F R I S B E E   F R E E S T Y L E   B E G R I F F E   L - M

Die folgenden Definitionen und Bilder wurden mir von Steve Hanes ( www.gitishome.com) zur Verfügung gestellt. Danke!

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Lacer - see Arvand

Legover - the act of lifting your leg over the disc from a delay setup or an incoming throw. Seems like a straightforward move until you see it done with extension like that in the photo of Chip Bell above. Actually Chip is doing something far more difficult than a mere hyperextended legover, he's going straight to a body roll from the legover. Proof again, that Chip Bell is not from this planet.

Chip Bell doing an extended legover to a body roll (Foto: Jamie Chantiles)

Lines of Headrick (Flight rings) - the grooves that run around the outside grip area of most Wham-O flying discs. Click here to see the parts of a flying disc. Most Discraft discs do not have this feature, due in some respects to Wham-O's possession of the patent on the rings. That patent has passed into the public domain. The Headrick rings supposedly function in a manner similar to the pimples on a golf ball, i.e. they produce an air envelope around the disc that reduces friction during flight. However, I am not aware of any long distance flying discs that use Headrick rings. I hope someone with more information will email me with more details on the physics of this configuration. The rings get their name from "Steady" Ed Headrick, the beloved frisbee and disc golf pioneer.

mac (M.A.C.) - an abbreviation for "midflight attitude change" or "mid air correction", this term has always been a source of confusion for me because you would think that a deflection of the disc during flight would qualify as a mac, but the term is normally used to describe the technique of striking the disc while throwing. By striking the disc on the top during a forehand throw, the angle of the throw is adjusted and spin is added. By striking the disc tangentially during a throw, spin is added to the throw. I hope a jammer with some insight in the history of this term will contact me with more details.

Note from Gregg Hosfeld on the mac: "My understanding of M.A.C is that it stood for "Midflight Attitude Change" and it was, indeed touching the disc in midflight to adjust the attitude and trajectory. Dan "Stork" Roddick was one of the first practitioners of this delicate move."

Möbius Trip (Moebius Trip) - a one handed turnover executed around a handstand indigenous. The name is a pun based upon the famous mathematician August Möbius (1790-1868) who discovered the notion of a "Möbius strip". The strip, sometimes called a Moebius band, is a one sided object, thus having no volume that cannot be described in two dimensional space. You can create one by cutting a strip of paper and connecting the ends of the strips after twisting the strip once. By tracing on the strip with a pen, you will notice that the strip only has one side, that's how the move got its one sided name.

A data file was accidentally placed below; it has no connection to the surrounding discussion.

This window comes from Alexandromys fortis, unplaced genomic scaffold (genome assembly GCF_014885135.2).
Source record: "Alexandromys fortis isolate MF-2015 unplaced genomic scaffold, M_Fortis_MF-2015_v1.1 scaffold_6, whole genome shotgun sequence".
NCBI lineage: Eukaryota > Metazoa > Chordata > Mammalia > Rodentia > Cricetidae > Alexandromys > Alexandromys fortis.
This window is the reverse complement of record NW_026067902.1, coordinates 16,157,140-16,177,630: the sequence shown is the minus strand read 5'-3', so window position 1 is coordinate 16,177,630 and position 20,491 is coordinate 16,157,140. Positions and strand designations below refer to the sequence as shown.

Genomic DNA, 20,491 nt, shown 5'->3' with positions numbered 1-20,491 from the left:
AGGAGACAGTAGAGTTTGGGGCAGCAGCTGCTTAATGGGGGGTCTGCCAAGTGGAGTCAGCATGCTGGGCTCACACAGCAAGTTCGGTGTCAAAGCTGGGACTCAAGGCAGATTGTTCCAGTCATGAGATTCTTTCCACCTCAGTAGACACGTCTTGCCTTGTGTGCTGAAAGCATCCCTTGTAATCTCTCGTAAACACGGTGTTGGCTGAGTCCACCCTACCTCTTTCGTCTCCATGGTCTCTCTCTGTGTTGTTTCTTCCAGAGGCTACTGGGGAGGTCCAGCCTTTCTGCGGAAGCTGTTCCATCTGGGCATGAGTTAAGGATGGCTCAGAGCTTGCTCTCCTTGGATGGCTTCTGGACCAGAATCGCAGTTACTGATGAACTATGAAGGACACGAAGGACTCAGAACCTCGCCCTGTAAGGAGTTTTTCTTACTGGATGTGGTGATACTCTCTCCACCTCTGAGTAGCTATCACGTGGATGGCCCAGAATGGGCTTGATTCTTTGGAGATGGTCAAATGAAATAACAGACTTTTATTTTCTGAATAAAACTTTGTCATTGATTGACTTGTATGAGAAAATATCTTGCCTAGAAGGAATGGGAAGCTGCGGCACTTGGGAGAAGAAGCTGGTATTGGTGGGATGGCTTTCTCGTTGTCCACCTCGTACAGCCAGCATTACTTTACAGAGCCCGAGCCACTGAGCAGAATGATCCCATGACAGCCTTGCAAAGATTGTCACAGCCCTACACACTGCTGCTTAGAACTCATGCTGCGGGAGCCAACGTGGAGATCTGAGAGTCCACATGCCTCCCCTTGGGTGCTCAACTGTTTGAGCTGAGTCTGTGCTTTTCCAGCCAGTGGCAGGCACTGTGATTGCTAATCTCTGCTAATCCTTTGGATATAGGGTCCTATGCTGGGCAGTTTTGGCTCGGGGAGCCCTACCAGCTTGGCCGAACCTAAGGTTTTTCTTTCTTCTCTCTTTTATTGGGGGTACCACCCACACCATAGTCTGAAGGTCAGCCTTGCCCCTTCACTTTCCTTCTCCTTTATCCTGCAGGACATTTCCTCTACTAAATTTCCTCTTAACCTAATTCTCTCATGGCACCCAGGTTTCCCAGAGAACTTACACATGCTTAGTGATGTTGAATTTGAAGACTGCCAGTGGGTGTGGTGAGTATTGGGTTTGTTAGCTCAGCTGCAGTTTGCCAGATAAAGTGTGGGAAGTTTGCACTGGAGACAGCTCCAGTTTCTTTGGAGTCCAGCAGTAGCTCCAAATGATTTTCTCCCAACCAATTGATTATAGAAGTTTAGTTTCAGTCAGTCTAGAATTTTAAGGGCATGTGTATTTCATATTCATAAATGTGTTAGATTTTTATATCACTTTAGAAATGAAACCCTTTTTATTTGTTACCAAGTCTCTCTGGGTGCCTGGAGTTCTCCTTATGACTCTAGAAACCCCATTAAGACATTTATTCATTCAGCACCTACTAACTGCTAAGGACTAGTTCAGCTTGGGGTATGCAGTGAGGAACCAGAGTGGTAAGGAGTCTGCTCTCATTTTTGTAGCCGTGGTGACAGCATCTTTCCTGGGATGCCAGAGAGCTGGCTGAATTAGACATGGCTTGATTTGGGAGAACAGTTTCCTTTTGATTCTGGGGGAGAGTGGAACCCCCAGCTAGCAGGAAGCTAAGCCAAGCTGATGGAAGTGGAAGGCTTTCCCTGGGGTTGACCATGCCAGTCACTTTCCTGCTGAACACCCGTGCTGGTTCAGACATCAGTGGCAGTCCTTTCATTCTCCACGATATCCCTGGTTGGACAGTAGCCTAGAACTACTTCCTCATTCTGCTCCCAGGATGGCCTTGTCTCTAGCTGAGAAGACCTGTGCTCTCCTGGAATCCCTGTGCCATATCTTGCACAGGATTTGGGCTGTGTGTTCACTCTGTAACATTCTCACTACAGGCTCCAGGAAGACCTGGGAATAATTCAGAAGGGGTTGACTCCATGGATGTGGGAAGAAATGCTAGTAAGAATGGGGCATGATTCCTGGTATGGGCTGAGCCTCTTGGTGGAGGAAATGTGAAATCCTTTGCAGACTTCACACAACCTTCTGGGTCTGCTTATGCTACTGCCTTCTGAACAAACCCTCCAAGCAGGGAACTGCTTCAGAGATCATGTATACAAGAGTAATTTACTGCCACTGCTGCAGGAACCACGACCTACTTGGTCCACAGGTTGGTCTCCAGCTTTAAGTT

Mob-op - sharing the disc with a large group of jammers. Kevin Givens indicates that the first mob-op was performed by the Modesto Mutants frisbee group after the 1981 Sonoma States tournament. I have always thought that the Seattle freestyle scene was a hotbed of mob-op mentality. Seattle jammers are remarkably adept at the "one touch and pass the disc" ethic.

Huge mob-op at Chinaman's Hat, Hawaii after the 1997 FPA Worlds (Foto: Jamie Chantiles)

Monster (Shemingitis, Fibrosis) - The second most contorted posture in freestyle. Put your right arm under your left leg at the calf, now keep it there and move your right arm from the wrist down to the hand back over the left leg at the ankle. Confused, well consult the photograph of a Rick's Monster posture. Evidently this posture was invented independently by Chip Bell, a Florida jammer named Ed Sheminger and Kevin (one of the Modesto Mutants). If you think catching in this posture is hard, Chip Bell, Rick Sader and other jammers have actually done delay work in this posture. Ouch! Special thanks to jammer Matt Hull of Austin, Texas for clarifying the spelling and whereabouts of Ed Sheminger. I hope to have more information on Ed and perhaps his perspective on the development of this move soon.

Rick Sader catching a rh, ll Monster (Foto: Jamie Chantiles)

MonstrOliver - The most contorted posture in freestyle. Bend your wrist so that the catch occurs with the hand in a palm down orientation over the ankle rather than the standard palm up configuration. Consult the photograph of the Miniac's MonstrOliver posture. This modification of the Monster comes from the sick, twisted mind of Gregg Hosfeld. Essentially, Greg grafted the hand over the leg requirement that constitutes a true Oliver onto the posture of the Monster, voilà MonstrOliver.

The Miniac's rh, ll MonstrOliver (Foto: Henk-Jan Koier)

Multi-disc - The obvious technique of using or catching multiple discs. This technique can involve juggling (check out Paul Klimek for his mind blowing ability to keep five discs going), disc on disc work or the one hand catches of multiple discs pioneered by Paul Kenny. Multi-disc techniques are a relatively new area of exploration for freestyle. It is mentally challenging to manipulate a flying disc when you have one in each hand, but most of the moves and postures available to the single disc player can be used by the multi-disc user.

Links: Paul Kenney working three discs - Rechts: Paul Klimek juggling five discs (Fotos: Jamie Chantiles)

The Mung angle (Foto: Steve Hanes)

Mung - hold a disc flat out in front of you. Now lower the edge of the disc nearest to your chest. The angle you are viewing is the Mung angle. It is the angle from the tail to the leading edge of the disc. When you throw the disc with a high Mung angle, it flies higher.

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